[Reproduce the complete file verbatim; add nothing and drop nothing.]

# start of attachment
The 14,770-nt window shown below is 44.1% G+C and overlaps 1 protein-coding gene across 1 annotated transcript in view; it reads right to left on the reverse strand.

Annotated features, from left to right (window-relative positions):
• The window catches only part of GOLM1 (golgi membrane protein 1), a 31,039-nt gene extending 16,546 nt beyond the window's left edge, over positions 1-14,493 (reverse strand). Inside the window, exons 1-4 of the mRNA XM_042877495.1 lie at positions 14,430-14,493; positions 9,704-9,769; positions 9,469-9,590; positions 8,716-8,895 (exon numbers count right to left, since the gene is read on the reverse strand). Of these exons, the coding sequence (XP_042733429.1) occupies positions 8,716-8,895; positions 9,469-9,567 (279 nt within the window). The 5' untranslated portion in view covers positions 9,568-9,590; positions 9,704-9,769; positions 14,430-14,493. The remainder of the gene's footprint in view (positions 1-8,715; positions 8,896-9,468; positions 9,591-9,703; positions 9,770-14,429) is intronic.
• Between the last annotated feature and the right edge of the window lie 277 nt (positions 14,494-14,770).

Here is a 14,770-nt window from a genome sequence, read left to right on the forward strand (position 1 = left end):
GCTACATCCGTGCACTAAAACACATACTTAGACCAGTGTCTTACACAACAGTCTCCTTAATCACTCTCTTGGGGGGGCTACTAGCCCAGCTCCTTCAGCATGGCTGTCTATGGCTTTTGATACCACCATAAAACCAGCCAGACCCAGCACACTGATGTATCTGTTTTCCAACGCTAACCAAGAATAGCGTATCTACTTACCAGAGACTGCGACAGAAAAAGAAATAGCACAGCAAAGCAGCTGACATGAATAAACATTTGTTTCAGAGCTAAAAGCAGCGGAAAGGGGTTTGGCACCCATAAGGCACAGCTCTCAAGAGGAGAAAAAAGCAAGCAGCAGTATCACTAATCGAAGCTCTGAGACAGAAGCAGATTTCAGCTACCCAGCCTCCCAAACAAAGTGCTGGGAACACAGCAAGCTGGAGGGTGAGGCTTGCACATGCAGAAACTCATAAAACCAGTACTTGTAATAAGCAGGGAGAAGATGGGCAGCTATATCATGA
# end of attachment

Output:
The 14,770-nt window shown below is 44.1% G+C and overlaps 1 protein-coding gene across 1 annotated transcript in view; it reads right to left on the reverse strand.

Annotated features, from left to right (window-relative positions):
• The window catches only part of GOLM1 (golgi membrane protein 1), a 31,039-nt gene extending 16,546 nt beyond the window's left edge, over positions 1-14,493 (reverse strand). Inside the window, exons 1-4 of the mRNA XM_042877495.1 lie at positions 14,430-14,493; positions 9,704-9,769; positions 9,469-9,590; positions 8,716-8,895 (exon numbers count right to left, since the gene is read on the reverse strand). Of these exons, the coding sequence (XP_042733429.1) occupies positions 8,716-8,895; positions 9,469-9,567 (279 nt within the window). The 5' untranslated portion in view covers positions 9,568-9,590; positions 9,704-9,769; positions 14,430-14,493. The remainder of the gene's footprint in view (positions 1-8,715; positions 8,896-9,468; positions 9,591-9,703; positions 9,770-14,429) is intronic.
• Between the last annotated feature and the right edge of the window lie 277 nt (positions 14,494-14,770).

Here is a 14,770-nt window from a genome sequence, read left to right on the forward strand (position 1 = left end):
GCTACATCCGTGCACTAAAACACATACTTAGACCAGTGTCTTACACAACAGTCTCCTTAATCACTCTCTTGGGGGGGCTACTAGCCCAGCTCCTTCAGCATGGCTGTCTATGGCTTTTGATACCACCATAAAACCAGCCAGACCCAGCACACTGATGTATCTGTTTTCCAACGCTAACCAAGAATAGCGTATCTACTTACCAGAGACTGCGACAGAAAAAGAAATAGCACAGCAAAGCAGCTGACATGAATAAACATTTGTTTCAGAGCTAAAAGCAGCGGAAAGGGGTTTGGCACCCATAAGGCACAGCTCTCAAGAGGAGAAAAAAGCAAGCAGCAGTATCACTAATCGAAGCTCTGAGACAGAAGCAGATTTCAGCTACCCAGCCTCCCAAACAAAGTGCTGGGAACACAGCAAGCTGGAGGGTGAGGCTTGCACATGCAGAAACTCATAAAACCAGTACTTGTAATAAGCAGGGAGAAGATGGGCAGCTATATCATGA